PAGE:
Warning: Parameter 2 to wp_hide_post_Public::query_posts_join() expected to be a reference, value given in /home/customer/www/annieandthebeast.com/public_html/wp-includes/class-wp-hook.php on line 307 August 2018 – Annie & The Beast
We left Savage River Campground to dump and fill our tanks. While we loved our short stay at Savage River and wanted to spend more time there, our next campground would really take us into the park.
Teklanika (tek-la-NEE-ka) River Campground, called “Tek”, is a special campground with a set of unique privileges and restrictions unlike any other campground I’ve ever experienced. This is because it is the only campground in Denali past mile 15 that you can drive to. (There are tent-only campgrounds past mile 15, but you must ride a park bus to them.)
By morning, our beautiful views of Denali had disappeared into clouds and light rain as we left Talkeetna. The Parks Highway up to Denali National Park has several viewpoints for seeing the mountain when it is inclined to show itself, but there were absolutely no views today. Visibility was so bad we did not even consider stopping to look.
We arrived at Denali National Park after about 2½ hours, and after our obligatory picture at the entrance sign, we followed the signs to check in to our campgrounds at Riley Creek Mercantile. (A concessionaire runs all the campgrounds, stores and bus services, so you go through them for almost everything in the park.)
We have reservations in Denali National Park for August 1st. These were the only reservations that we had made in advance for this trip. We’ll be staying in the park for a week without services. So we needed to do a little planning to ensure a good time.
Our first stop would be in Anchorage to do a little more grocery shopping at Costco. After that we headed for Talkeetna Camper Park for two nights. This would bring us at a nice distance from Denali without driving too much and give us a last minute chance to get laundry done, waste tanks emptied and fresh water filled. And I wanted a little time to check out the town and search for a possible “Denali” view.
After a lovely and restful weekend at Crescent Creek campground, we got back onto the Sterling Highway. We connected to the Seward Highway and traveled north to Whittier / Portage Glacier Access Road, then headed to the Williwaw USFS campground.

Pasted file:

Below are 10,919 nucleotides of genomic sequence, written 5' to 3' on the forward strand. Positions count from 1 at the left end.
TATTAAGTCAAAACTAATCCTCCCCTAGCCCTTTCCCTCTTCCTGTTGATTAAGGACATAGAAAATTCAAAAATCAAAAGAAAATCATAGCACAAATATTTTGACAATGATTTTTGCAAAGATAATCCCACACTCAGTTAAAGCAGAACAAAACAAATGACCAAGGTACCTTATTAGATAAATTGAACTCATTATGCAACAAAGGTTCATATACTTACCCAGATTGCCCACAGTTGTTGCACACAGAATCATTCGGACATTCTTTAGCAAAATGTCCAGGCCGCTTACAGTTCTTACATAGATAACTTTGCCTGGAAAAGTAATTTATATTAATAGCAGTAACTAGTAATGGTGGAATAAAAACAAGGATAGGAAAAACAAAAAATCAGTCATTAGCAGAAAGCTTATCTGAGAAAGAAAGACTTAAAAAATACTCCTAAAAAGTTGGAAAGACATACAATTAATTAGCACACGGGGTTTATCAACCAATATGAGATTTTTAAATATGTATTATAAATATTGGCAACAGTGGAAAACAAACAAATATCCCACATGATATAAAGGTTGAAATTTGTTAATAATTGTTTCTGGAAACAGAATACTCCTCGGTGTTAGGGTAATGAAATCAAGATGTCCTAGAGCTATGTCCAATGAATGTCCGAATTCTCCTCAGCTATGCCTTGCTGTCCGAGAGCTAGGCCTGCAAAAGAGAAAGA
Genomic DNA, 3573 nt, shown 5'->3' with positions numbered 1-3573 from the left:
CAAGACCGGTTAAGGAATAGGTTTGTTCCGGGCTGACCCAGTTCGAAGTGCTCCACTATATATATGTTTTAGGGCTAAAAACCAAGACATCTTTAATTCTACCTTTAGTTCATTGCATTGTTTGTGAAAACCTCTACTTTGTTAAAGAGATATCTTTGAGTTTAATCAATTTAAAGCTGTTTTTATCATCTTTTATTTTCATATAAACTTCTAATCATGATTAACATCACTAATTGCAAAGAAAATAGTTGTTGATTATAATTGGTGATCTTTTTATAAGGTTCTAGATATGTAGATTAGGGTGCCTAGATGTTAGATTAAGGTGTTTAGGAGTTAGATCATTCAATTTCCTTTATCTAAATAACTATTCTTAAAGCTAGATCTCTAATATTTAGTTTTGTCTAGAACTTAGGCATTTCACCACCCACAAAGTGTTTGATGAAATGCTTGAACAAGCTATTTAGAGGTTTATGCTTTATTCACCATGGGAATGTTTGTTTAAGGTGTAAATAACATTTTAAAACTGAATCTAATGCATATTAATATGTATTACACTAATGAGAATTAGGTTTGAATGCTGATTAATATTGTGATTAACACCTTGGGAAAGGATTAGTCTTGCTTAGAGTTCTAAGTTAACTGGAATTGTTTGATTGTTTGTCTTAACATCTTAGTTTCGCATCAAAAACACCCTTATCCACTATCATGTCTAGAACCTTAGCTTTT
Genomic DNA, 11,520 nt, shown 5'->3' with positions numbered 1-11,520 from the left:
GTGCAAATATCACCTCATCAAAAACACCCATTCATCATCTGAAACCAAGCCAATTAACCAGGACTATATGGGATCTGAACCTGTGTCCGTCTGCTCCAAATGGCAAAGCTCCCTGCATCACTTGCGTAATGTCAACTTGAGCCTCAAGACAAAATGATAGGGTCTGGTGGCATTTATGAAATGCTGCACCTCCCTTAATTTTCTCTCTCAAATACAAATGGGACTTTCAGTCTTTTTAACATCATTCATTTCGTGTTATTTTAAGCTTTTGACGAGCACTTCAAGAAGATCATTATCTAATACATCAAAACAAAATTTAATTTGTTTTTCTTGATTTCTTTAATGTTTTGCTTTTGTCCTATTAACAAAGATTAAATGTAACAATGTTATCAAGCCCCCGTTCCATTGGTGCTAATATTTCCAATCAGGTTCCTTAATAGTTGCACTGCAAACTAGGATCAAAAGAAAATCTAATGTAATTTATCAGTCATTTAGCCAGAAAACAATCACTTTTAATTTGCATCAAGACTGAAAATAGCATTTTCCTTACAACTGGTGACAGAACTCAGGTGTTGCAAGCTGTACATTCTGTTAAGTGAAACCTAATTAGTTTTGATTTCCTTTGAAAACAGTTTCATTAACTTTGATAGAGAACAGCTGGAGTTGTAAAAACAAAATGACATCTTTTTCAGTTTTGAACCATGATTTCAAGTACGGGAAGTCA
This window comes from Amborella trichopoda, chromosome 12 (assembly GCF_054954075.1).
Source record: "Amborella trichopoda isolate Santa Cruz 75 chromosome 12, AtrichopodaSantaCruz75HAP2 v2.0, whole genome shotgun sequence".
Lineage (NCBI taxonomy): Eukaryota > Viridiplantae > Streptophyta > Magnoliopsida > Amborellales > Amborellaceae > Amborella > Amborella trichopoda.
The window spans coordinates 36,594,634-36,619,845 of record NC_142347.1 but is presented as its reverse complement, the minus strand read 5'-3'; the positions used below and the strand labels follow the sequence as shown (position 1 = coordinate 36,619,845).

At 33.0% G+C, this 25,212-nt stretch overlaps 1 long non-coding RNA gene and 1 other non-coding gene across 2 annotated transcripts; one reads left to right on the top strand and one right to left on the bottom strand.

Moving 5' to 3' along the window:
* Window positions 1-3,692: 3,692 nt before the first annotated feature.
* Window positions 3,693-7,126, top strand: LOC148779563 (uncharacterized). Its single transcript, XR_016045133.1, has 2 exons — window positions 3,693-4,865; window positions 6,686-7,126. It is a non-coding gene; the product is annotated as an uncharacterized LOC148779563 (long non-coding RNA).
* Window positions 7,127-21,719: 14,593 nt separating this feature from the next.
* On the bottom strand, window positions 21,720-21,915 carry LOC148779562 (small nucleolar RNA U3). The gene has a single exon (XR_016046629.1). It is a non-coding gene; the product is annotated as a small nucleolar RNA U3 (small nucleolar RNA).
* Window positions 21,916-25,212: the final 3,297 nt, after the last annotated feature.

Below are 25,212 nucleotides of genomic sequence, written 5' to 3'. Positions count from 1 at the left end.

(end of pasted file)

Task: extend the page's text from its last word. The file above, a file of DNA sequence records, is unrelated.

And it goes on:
What a beautiful campground! This campground has spectacular views of several glaciers and lots of fantastic trails to walk. There is even a fish viewing platform for viewing spawning sockeye, chum, and pink salmon.
We continued along the Sterling Highway with hopes to get a site in the Quartz Creek USFS campground along Kenai Lake near Coopers Landing, a very popular area. It was a Friday early afternoon when we arrived. We circled the beautiful campground but all the sites were already either reserved or occupied. No surprise since it is fishing season and tourists and locals were all out in the area fishing. After circling the campground, I also didn’t notice any sites on the water as I had expected. So not a huge loss to me to move on.
After we left Homer there were two things I really wanted to do. One was to drive to the end of the most westerly road in North America. The other was to watch the tractor launch / retrieval of the fishing boats in the Inlet.
We headed to Anchor Point and took the Old Sterling Highway to the Anchor Point Beach Road that in turn took us to the the end of the road of the most westerly highway point in North America. It was just one of those “we’re close, so you’ve gotta do it” things. And a bonus was that at the end of the road was one of the tractor boat launch/retrieval operations.
We had heard mixed reviews about Homer before we ever got there. Some people absolutely loved it and some people told us not to waste our time. On that note, we had to go and see it for ourselves.
We had stayed at a beautiful RV park over the weekend which set us up great to arrive on the Homer Spit mid morning. Laundry was done, and we were ready to spend some time dry camping on the beach in one of the city campgrounds. We heard that Mariner Park was nice and it was close to town for us to walk into. So we drove and got there about 11:00 a.m. on Sunday morning. I almost thought that we were in the wrong place because it was so deserted. We had a great choice of spots and moved in. By the end of the day, the campground was full once again and getting front row spots on the beach for the remainder of our time was more difficult.
After two nights on Kenai Lake, it was time to get closer to Homer. We had made reservations for the weekend at Scenic View RV Park near Ninilchik, which would make for a short drive on Sunday to snag another first-come, first-served campsite on the water.
Oma got a wonderful Mocha coffee at a tiny coffee express after Moose Pass, and then we headed down the Sterling Highway. There were tons of fisherman all along the way in/on the Kenai River.
We left Seward and our great campsite on a bright sunny morning knowing that we needed to top off the groceries, fuel, and propane tank. And then we noticed that our motorhome steps would not retract. Well, you can’t drive like that.
Our steps had been a little flakey before, although the issue had been that they would not extend when we opened the door sometimes. Opa had tightened and adjusted some electrical connections which eventually seemed to at least temporarily resolve the issue. But having the steps not retract was a bigger problem.